Treatment For Diabetes In Dogs

Once your dog has been diagnosed with canine diabetes mellitus, you’ll need to start treatment immediately. It is crucial to bear in mind that treatment is not meant to cure your dog. Instead treatment for diabetes in dogs is about managing the disease for your dog to live a great life. 

Canine Diabetes Treatment Options

Canine diabetes treatment entails a combination of the following care and lifestyle options:

A vet checking a dog

Dog Diabetes Insulin Therapy

Most diabetic dogs require daily administration of insulin. You’ll need to learn to give your dog diabetes insulin injections under the skin. The typical dosage is two shots of insulin daily, best administered around the same time every day.

Your dog’s vet will recommend the best type of insulin for your dog. The most commonly used types of dog diabetes insulin are:

  • Vetsulin®, 
  • Humulin®N 
  • Caninsulin®
  • Detemir (Levemir®)

Diabetes Prescription Diet

Work with your dog’s veterinarian to create the best dog diabetic diet plan for your pet. Usually, a diabetic dog requires a high-protein diet with low fat, plenty of fiber, and a recommended amount of complex carbohydrates. Such a diet slows down glucose absorption.

If you opt for commercially prepared diabetic dog food, be sure to discuss it first with your vet. The vet will recommend the most appropriate type of diabetic food for your dog. 

You can also opt for a homemade dog diabetes diet. If you do, be sure to discuss this with your dog’s vet as well before proceeding to give it to your pet.

Dog Diabetes Exercise

A dog running on the sea bank.

Dog diabetes exercise helps you keep your dog’s weight in check. Healthy weight is crucial in regulating the production and use of insulin in the body. Regular but moderate exercise also helps in preventing a sudden spike or drop in glucose levels.

According to the Veterinary Centers of America (VCA), your diabetic dog should live indoors to provide a uniform living situation. As such, exercise should be more of indoor play. You should provide controlled uniform conditions if you opt for outdoor exercise.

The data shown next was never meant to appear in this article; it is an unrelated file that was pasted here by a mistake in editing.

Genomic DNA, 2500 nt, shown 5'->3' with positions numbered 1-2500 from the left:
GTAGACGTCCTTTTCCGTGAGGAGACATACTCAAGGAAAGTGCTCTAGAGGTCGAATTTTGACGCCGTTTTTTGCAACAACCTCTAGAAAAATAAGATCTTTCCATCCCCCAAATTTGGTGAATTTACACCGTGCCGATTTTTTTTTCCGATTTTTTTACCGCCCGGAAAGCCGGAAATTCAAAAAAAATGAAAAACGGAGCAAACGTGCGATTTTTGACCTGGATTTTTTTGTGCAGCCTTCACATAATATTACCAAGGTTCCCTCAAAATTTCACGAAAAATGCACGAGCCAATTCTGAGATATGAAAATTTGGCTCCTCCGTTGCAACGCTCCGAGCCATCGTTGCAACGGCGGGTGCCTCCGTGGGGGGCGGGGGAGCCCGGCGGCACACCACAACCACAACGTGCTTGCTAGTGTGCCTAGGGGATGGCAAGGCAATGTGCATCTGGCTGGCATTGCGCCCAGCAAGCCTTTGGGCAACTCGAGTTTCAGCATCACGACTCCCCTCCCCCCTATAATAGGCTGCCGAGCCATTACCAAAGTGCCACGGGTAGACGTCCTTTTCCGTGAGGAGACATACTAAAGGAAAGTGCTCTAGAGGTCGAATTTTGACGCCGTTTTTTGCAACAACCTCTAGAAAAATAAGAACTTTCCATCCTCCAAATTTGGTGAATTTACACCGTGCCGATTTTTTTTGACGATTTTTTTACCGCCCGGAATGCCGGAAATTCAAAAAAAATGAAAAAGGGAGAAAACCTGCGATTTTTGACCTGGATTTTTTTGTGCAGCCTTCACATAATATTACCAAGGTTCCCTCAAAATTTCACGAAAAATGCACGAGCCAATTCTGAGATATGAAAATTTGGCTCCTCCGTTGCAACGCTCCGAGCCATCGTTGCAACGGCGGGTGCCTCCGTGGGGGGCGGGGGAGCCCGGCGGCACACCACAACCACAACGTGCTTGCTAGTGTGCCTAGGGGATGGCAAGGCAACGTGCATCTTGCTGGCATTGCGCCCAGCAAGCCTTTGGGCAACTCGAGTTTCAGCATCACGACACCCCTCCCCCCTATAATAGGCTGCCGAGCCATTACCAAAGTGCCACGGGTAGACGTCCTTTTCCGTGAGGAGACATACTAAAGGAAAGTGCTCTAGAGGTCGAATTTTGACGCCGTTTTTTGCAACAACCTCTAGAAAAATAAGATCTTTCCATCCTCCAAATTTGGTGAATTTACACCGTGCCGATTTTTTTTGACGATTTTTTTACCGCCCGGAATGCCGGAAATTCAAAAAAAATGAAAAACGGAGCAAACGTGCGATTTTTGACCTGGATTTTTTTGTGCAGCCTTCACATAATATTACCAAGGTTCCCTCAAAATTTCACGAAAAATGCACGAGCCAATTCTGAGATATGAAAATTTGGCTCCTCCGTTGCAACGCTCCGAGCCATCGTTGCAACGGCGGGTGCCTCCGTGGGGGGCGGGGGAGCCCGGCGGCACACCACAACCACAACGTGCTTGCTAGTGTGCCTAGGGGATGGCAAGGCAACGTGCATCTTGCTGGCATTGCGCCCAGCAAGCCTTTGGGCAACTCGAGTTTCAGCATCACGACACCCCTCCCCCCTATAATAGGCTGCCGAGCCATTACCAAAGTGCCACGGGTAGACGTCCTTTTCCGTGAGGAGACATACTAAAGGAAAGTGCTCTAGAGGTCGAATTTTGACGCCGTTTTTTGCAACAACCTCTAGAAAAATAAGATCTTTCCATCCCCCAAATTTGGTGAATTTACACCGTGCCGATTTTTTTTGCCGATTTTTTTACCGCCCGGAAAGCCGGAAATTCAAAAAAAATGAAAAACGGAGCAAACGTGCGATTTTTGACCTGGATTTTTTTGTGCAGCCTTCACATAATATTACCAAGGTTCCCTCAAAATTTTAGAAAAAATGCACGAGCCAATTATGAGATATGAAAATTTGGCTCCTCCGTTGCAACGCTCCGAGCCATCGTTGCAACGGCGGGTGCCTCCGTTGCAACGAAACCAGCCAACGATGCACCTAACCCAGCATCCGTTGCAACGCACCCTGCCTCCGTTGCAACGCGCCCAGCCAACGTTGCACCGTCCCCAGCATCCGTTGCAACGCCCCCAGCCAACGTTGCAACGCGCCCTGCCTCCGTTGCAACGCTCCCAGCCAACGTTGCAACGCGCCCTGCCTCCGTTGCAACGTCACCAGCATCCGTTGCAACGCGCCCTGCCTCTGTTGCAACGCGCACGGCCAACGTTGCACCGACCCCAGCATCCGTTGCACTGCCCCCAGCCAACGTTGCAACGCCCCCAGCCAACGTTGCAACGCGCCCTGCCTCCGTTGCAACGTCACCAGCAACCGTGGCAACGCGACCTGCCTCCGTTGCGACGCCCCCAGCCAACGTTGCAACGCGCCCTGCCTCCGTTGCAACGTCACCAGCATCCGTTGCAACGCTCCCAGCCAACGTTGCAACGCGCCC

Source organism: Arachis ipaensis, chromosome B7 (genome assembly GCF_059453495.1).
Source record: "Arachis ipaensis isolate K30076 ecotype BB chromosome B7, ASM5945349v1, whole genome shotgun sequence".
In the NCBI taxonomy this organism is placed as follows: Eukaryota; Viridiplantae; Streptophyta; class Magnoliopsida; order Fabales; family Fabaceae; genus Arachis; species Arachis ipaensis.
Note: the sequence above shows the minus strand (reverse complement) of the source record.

Diabetes often comes with related infections. The most common are Urinary Tract Infections (UTIs). The occurrence of UTIs in diabetic dogs happens due to three reasons:

  1. Diabetic dogs have more dilute urine than usual. As a result, bacteria can easily flourish because the chemicals usually present in concentrated urine which help kill bacterial are absent.
  2. Diabetic dog urine has high sugar levels. Sugar attracts bacteria and sustains its growth.
  3. A diabetic dog has a distended bladder due to frequent water intake. This enlarged bladder size allows bacteria to stay in the bladder longer than it should.

Other related dog diabetes infections include:

  • Dental disease
  • Eye infections (mostly cataracts)
  • Skin infections

Dog Diabetes Monitoring 

Dog diabetes monitoring is done in two ways: 

  1. Checking your dog’s behavior and attitude for any signs of distress, extreme weight loss, excessive urination and drinking, hypoglycemia, or ketoacidosis
  2. Measuring your dog’s blood sugar levels by performing a dog diabetes test. A dog diabetes blood sugar test is usually done at home. The dog diabetes urine test is not recommended as blood glucose in urine fluctuates a lot.

Spot glucose checks done at a particular time are good in detecting hypoglycemia. But they will not tell you how your dog is fairing generally. As such, multiple spot tests should be done to create a diabetes glucose curve in an interval of 2 hours for 12-24 hours. You’ll need to work with your dog’s vet to learn how to monitor your dog’s blood sugar with the diabetes glucose curve.

Dog Diabetes Treatment FAQs

A few frequently asked questions about dog diabetes treatment are worth including here.

Most diabetic dogs can live a normal life. However, that means a complete commitment from the dog’s owner to provide proper treatment with daily insulin, a proper diabetes diet, regular but moderate exercise, consistent monitoring of your dog’s blood sugar levels, and the timely treatment of diabetes-related opportunistic infections. 

According to PETMD, the life expectancy of a diabetic dog with no treatment can be as low as 3 months. The median survival for untreated dogs with diabetes is 2 years. 

However, dogs with diabetes should be treated since doing so will prolong their life expectancy. Also, untreated canine diabetes will cause your dog consistent pain and suffering. And that’s no way for any dog to live!